"An invitation to meditate on the parable of the "prodigal son", in which we are reflected in "the two children and especially, in which we contemplate the heart of the Father. Let us cast ourselves into his arms and be regenerated by his merciful love.

This chapter of St. Luke, represents a spiritual and literary high point of all time. Indeed, what would our culture, art, and more generally our civilization be without this revelation of God the Father, full of mercy? It never ceases to move us, and every time I hear it or read it, it always suggests new meanings. Above all, this Gospel text has the power to speak of God, let us know his face, better yet, his heart. After Jesus told us of the Father's merciful love, things have changed forever, now we know God, He is our Father who created us free to love and gifted us a consciousness that suffers if we get lost and that celebrates if we return. For this, the relationship with God is built through a story, similar to what happens to every child with their parents: at the beginning he depends on them, then he claims his own autonomy, and finally - if there is a positive development - he comes to a mature relationship based on genuine gratitude and love.

Fortunately, God never fails in his loyalty, and even if we move away and get lost, he continues to follow us with his love, forgive our mistakes and speak to our inner consciousness, to call us back to him. In the parable, the two children behave in an opposite way: the younger son leaves and increasingly falls lower and lower, while the older son remains at home, but he also has an immature relationship with the Father, because, when his brother returns, the older son is not happy as the Father is, indeed, he grows angry and refuses to return home. The two sons represent two immature ways of relating with God: rebellion and hypocrisy. Both of these methods are overcome through the experience of mercy. Only by experiencing forgiveness, recognizing ourselves as loved with a free love, greater than our misery, but also of our justice, will we finally enter into a truly filial and free relationship with God."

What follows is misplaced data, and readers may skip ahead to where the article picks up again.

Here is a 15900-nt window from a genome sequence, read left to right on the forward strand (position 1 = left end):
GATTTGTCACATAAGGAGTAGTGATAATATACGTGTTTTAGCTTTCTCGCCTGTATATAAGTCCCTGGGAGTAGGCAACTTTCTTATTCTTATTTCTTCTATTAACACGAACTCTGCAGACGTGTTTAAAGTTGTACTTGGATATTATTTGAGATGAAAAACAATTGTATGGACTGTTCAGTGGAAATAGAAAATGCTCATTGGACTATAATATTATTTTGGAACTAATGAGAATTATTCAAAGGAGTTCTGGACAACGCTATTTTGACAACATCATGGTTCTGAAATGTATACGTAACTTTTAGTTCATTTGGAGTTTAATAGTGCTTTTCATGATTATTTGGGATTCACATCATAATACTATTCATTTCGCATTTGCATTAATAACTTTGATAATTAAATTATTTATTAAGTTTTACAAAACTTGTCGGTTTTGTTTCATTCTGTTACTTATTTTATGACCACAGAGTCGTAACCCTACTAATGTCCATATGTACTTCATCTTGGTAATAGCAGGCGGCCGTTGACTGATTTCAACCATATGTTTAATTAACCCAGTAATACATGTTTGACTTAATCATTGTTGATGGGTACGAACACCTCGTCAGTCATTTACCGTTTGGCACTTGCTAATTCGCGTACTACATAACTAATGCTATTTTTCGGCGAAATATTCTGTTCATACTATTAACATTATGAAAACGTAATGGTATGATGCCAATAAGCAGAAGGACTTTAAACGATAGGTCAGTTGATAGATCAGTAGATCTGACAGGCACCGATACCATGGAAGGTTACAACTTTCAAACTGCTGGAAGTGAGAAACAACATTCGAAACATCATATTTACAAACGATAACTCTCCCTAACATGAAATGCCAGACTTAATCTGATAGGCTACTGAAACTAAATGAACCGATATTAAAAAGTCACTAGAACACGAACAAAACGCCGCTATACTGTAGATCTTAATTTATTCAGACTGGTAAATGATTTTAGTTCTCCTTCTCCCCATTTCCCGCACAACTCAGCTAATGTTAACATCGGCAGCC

Sunday, March 14, 2010

Catholic Youth - Way Cool!


Yearly one of our students attended Catholic Familyland and shared stories on her return.
Grace Moran is among the many featured on this video. Enjoy!

Saturday, March 13, 2010

Perfection


So many of us have failed. And it is in failing, that we succeed. It is in our failing that we learn.

We always try to improve ourselves, but internal improvement is the source that will make one beautiful.

We have been made in the image and likeness of God - Think about that statement, what do you think it means in respect to God? To us?

What does perfection, at least God's eyes, look like?

Friday, March 12, 2010

Lenten Plan III

Well, we are racing through Lent and almost half way towards Easter.

So, how's your Lent been so far? Have you been faithful to exercises of prayer, fasting and almsgiving?

Or did you have a good start and just fizzled out?

The "devil in the desert" would like nothing more than for you to give up on Lent. Well, to hell with the devil!

Life is about second chances. Start Lent right now! No, don't say it is not worth it! Find 10 minutes a day to sit still and remember that God is present... that's called prayer.

Choose some form of comfort (food or Southern?)whose absence for 40 days will create an empty space the Spirit might rush to fill...that's called fasting.